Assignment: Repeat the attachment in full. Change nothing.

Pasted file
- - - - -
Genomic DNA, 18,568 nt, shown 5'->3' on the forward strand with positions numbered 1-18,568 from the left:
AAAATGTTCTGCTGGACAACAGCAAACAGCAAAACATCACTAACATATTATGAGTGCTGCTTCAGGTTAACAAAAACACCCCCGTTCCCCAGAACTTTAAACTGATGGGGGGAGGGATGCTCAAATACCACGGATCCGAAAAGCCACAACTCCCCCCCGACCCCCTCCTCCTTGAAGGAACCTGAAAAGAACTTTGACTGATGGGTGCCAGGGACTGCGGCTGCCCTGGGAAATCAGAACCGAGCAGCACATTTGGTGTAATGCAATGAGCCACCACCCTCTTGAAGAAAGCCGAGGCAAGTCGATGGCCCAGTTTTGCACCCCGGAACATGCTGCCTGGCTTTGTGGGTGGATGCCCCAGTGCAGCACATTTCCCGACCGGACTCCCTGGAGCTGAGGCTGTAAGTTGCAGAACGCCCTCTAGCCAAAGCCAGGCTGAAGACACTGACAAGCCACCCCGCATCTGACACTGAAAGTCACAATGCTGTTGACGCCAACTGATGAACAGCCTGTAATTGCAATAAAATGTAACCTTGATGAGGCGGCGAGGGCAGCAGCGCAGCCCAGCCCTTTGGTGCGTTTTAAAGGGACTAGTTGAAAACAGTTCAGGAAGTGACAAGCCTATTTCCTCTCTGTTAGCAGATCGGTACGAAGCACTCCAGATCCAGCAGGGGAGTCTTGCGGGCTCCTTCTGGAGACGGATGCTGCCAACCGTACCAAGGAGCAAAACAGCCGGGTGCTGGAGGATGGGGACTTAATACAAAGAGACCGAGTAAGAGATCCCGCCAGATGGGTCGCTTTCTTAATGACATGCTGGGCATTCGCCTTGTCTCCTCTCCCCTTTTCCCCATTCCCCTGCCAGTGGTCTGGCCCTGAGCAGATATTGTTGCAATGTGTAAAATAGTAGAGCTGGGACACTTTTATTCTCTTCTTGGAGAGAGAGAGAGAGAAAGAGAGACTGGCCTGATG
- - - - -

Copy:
Genomic DNA, 18,568 nt, shown 5'->3' on the forward strand with positions numbered 1-18,568 from the left:
AAAATGTTCTGCTGGACAACAGCAAACAGCAAAACATCACTAACATATTATGAGTGCTGCTTCAGGTTAACAAAAACACCCCCGTTCCCCAGAACTTTAAACTGATGGGGGGAGGGATGCTCAAATACCACGGATCCGAAAAGCCACAACTCCCCCCCGACCCCCTCCTCCTTGAAGGAACCTGAAAAGAACTTTGACTGATGGGTGCCAGGGACTGCGGCTGCCCTGGGAAATCAGAACCGAGCAGCACATTTGGTGTAATGCAATGAGCCACCACCCTCTTGAAGAAAGCCGAGGCAAGTCGATGGCCCAGTTTTGCACCCCGGAACATGCTGCCTGGCTTTGTGGGTGGATGCCCCAGTGCAGCACATTTCCCGACCGGACTCCCTGGAGCTGAGGCTGTAAGTTGCAGAACGCCCTCTAGCCAAAGCCAGGCTGAAGACACTGACAAGCCACCCCGCATCTGACACTGAAAGTCACAATGCTGTTGACGCCAACTGATGAACAGCCTGTAATTGCAATAAAATGTAACCTTGATGAGGCGGCGAGGGCAGCAGCGCAGCCCAGCCCTTTGGTGCGTTTTAAAGGGACTAGTTGAAAACAGTTCAGGAAGTGACAAGCCTATTTCCTCTCTGTTAGCAGATCGGTACGAAGCACTCCAGATCCAGCAGGGGAGTCTTGCGGGCTCCTTCTGGAGACGGATGCTGCCAACCGTACCAAGGAGCAAAACAGCCGGGTGCTGGAGGATGGGGACTTAATACAAAGAGACCGAGTAAGAGATCCCGCCAGATGGGTCGCTTTCTTAATGACATGCTGGGCATTCGCCTTGTCTCCTCTCCCCTTTTCCCCATTCCCCTGCCAGTGGTCTGGCCCTGAGCAGATATTGTTGCAATGTGTAAAATAGTAGAGCTGGGACACTTTTATTCTCTTCTTGGAGAGAGAGAGAGAGAAAGAGAGACTGGCCTGATG